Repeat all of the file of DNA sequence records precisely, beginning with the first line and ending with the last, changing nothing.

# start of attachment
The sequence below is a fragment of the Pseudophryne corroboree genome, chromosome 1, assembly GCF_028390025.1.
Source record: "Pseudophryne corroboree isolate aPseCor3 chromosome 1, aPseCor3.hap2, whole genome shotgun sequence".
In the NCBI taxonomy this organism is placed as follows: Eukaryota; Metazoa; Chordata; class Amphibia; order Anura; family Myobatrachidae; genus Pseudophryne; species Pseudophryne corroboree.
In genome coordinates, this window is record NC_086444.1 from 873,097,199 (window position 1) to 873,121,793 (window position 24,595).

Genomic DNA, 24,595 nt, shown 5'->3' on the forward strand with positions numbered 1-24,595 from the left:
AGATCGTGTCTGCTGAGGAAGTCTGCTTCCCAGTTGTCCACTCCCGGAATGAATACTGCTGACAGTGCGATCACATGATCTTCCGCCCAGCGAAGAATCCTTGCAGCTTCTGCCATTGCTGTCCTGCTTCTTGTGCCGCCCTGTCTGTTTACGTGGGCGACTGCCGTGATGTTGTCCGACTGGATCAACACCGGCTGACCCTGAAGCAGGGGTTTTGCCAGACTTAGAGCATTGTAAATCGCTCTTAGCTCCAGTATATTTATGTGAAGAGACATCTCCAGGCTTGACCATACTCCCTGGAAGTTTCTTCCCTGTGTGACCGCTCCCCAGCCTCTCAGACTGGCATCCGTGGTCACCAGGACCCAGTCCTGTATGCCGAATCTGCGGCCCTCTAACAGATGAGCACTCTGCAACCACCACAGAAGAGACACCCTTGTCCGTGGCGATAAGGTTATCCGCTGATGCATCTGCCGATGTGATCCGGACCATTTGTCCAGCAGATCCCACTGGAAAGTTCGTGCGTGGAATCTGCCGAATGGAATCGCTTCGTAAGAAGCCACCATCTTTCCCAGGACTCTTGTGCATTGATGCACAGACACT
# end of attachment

The sequence below is a fragment of the Pseudophryne corroboree genome, chromosome 1, assembly GCF_028390025.1.
Source record: "Pseudophryne corroboree isolate aPseCor3 chromosome 1, aPseCor3.hap2, whole genome shotgun sequence".
In the NCBI taxonomy this organism is placed as follows: Eukaryota; Metazoa; Chordata; class Amphibia; order Anura; family Myobatrachidae; genus Pseudophryne; species Pseudophryne corroboree.
In genome coordinates, this window is record NC_086444.1 from 873,097,199 (window position 1) to 873,121,793 (window position 24,595).

Genomic DNA, 24,595 nt, shown 5'->3' on the forward strand with positions numbered 1-24,595 from the left:
AGATCGTGTCTGCTGAGGAAGTCTGCTTCCCAGTTGTCCACTCCCGGAATGAATACTGCTGACAGTGCGATCACATGATCTTCCGCCCAGCGAAGAATCCTTGCAGCTTCTGCCATTGCTGTCCTGCTTCTTGTGCCGCCCTGTCTGTTTACGTGGGCGACTGCCGTGATGTTGTCCGACTGGATCAACACCGGCTGACCCTGAAGCAGGGGTTTTGCCAGACTTAGAGCATTGTAAATCGCTCTTAGCTCCAGTATATTTATGTGAAGAGACATCTCCAGGCTTGACCATACTCCCTGGAAGTTTCTTCCCTGTGTGACCGCTCCCCAGCCTCTCAGACTGGCATCCGTGGTCACCAGGACCCAGTCCTGTATGCCGAATCTGCGGCCCTCTAACAGATGAGCACTCTGCAACCACCACAGAAGAGACACCCTTGTCCGTGGCGATAAGGTTATCCGCTGATGCATCTGCCGATGTGATCCGGACCATTTGTCCAGCAGATCCCACTGGAAAGTTCGTGCGTGGAATCTGCCGAATGGAATCGCTTCGTAAGAAGCCACCATCTTTCCCAGGACTCTTGTGCATTGATGCACAGACACT